Australian Prime Minister Malcolm Turnbull reacts as he listens during Question Time in the House of Representatives in Parliament House, Canberra, Australia, November 28, 2016. Reuters/Lukas Coch

A new analysis by the Parliamentary Budget Office reveals that at least 870,000 non-citizens who live in Australia get $15 billion per year in welfare. The amount raises concerns about the generosity of the country’s social security system towards foreigners, most of them from Britain, New Zealand, Africa and the Middle East.

Liberal Democratic Party senator David Leyonhjelm requested the analysis which estimated that 710,000 non-citizens from countries with which the Down Under has no social security arrangement claimed an average $17,500 each annually in welfare. The said figure totals 83 percent of the $15 billion.

Leyonhjelm said around 2.5 million non-citizens currently live in Australia and are eligible for the welfare. But he argued that welfare payments should be reserved for Australian citizens.

“While I believe refugees should continue to be eligible for welfare to help them find their feet, the vast majority of non-citizens are not refugees and should not require handouts,” The Australian quotes him. He added that limiting welfare to citizens would discourage those with poor job prospects from heading to the country.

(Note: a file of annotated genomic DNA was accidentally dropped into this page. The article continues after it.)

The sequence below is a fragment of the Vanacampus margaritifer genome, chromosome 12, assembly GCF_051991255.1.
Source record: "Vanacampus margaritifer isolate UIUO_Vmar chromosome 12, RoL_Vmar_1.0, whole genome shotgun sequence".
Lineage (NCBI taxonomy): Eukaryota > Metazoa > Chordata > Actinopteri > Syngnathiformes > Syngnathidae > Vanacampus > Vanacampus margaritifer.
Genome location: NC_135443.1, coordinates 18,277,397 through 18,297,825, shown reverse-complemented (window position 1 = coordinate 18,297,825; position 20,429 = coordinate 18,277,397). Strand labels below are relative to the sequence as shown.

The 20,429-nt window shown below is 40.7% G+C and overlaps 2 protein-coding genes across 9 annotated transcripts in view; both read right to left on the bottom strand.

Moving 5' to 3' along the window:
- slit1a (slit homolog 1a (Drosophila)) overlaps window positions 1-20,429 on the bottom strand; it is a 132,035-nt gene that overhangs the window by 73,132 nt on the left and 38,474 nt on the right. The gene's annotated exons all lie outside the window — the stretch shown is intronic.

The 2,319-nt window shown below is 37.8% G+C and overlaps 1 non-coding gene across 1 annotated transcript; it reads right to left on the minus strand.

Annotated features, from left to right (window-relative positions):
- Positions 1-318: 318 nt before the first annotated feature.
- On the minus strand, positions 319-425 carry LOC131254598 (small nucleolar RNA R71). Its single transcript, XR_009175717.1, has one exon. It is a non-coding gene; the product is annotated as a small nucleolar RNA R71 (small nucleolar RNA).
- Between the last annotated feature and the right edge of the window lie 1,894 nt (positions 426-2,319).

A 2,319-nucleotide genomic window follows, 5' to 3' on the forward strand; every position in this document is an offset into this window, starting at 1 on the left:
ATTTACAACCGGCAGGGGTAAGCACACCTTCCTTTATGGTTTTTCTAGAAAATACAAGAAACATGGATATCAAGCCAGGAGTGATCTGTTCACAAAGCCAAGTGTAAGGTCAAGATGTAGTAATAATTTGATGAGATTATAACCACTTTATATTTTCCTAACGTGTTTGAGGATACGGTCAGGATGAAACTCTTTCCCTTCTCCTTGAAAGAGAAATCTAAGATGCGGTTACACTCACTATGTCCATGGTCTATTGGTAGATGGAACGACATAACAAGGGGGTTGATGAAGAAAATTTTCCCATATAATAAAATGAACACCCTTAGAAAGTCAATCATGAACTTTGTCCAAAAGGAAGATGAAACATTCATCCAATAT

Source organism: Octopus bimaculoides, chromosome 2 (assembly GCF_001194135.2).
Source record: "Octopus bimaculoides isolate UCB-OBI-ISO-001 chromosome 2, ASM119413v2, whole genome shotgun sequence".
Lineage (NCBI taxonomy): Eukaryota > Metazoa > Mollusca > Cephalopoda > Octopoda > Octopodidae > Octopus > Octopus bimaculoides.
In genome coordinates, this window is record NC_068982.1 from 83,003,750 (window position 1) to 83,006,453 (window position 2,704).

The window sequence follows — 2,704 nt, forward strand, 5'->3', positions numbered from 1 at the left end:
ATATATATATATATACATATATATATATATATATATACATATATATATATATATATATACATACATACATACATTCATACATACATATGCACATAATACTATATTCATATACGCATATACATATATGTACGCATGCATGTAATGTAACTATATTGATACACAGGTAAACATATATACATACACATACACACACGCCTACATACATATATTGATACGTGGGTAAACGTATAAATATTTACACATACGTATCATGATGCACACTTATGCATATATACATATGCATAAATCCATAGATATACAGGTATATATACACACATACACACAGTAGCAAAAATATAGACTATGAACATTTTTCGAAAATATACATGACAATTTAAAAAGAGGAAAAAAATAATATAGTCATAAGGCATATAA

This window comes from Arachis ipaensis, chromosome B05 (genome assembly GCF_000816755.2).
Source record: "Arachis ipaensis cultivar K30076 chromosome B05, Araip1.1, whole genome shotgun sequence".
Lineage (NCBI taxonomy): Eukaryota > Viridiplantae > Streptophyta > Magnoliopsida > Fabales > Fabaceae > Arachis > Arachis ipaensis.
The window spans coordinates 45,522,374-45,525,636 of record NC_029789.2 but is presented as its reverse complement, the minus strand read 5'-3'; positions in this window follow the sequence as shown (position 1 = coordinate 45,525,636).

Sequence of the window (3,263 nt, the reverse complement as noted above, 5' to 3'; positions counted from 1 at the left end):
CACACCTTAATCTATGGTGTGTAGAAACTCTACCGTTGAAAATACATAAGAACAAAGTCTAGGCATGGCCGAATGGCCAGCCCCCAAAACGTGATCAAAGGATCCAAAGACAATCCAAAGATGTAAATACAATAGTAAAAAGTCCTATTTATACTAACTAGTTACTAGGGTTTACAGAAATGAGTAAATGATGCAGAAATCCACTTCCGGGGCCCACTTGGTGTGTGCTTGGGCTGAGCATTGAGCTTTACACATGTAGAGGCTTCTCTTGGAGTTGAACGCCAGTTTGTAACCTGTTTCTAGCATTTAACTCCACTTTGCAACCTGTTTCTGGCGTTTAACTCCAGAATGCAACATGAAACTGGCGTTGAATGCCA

Australian National University professor John Wanna said Australia was one of the most generous countries in the OECD for payments to foreigners. He noted that it’s a different case in Europe, where access to social insurance was usually predicated on prior contributions.

Wanna said the country belongs to the minority, allowing someone who does not work to receive benefits. British citizens made up the largest share, followed by Africa and the Middle East and China. The largest areas of government spending include welfare and social security which are expected to rise from $158.6 billion this financial year to $191 billion by 2020.

Eligibility for family tax benefits, pensions and allowances is not based on citizenship, but on residency. Eligibility for the Age Pension, for instance, entails a minimum of 10 years’ residency.

Regardless, the Malcolm Turnbull government opted to tighten eligibility for skilled temporary visas and citizenship. Peter Dutton, the Minister of Immigration and Border Protection said the reforms will ensure would-be-Australians are competent in English, committed to embracing Australian values and permanent residents for at least four years.

Turnbull believes that the planned changes to citizenship requirements will be “empowering” for migrants. “Is it unreasonable to say that people should have a competent understanding and ability to read and write and speak English to become an Australian citizen?” he told SBS News.

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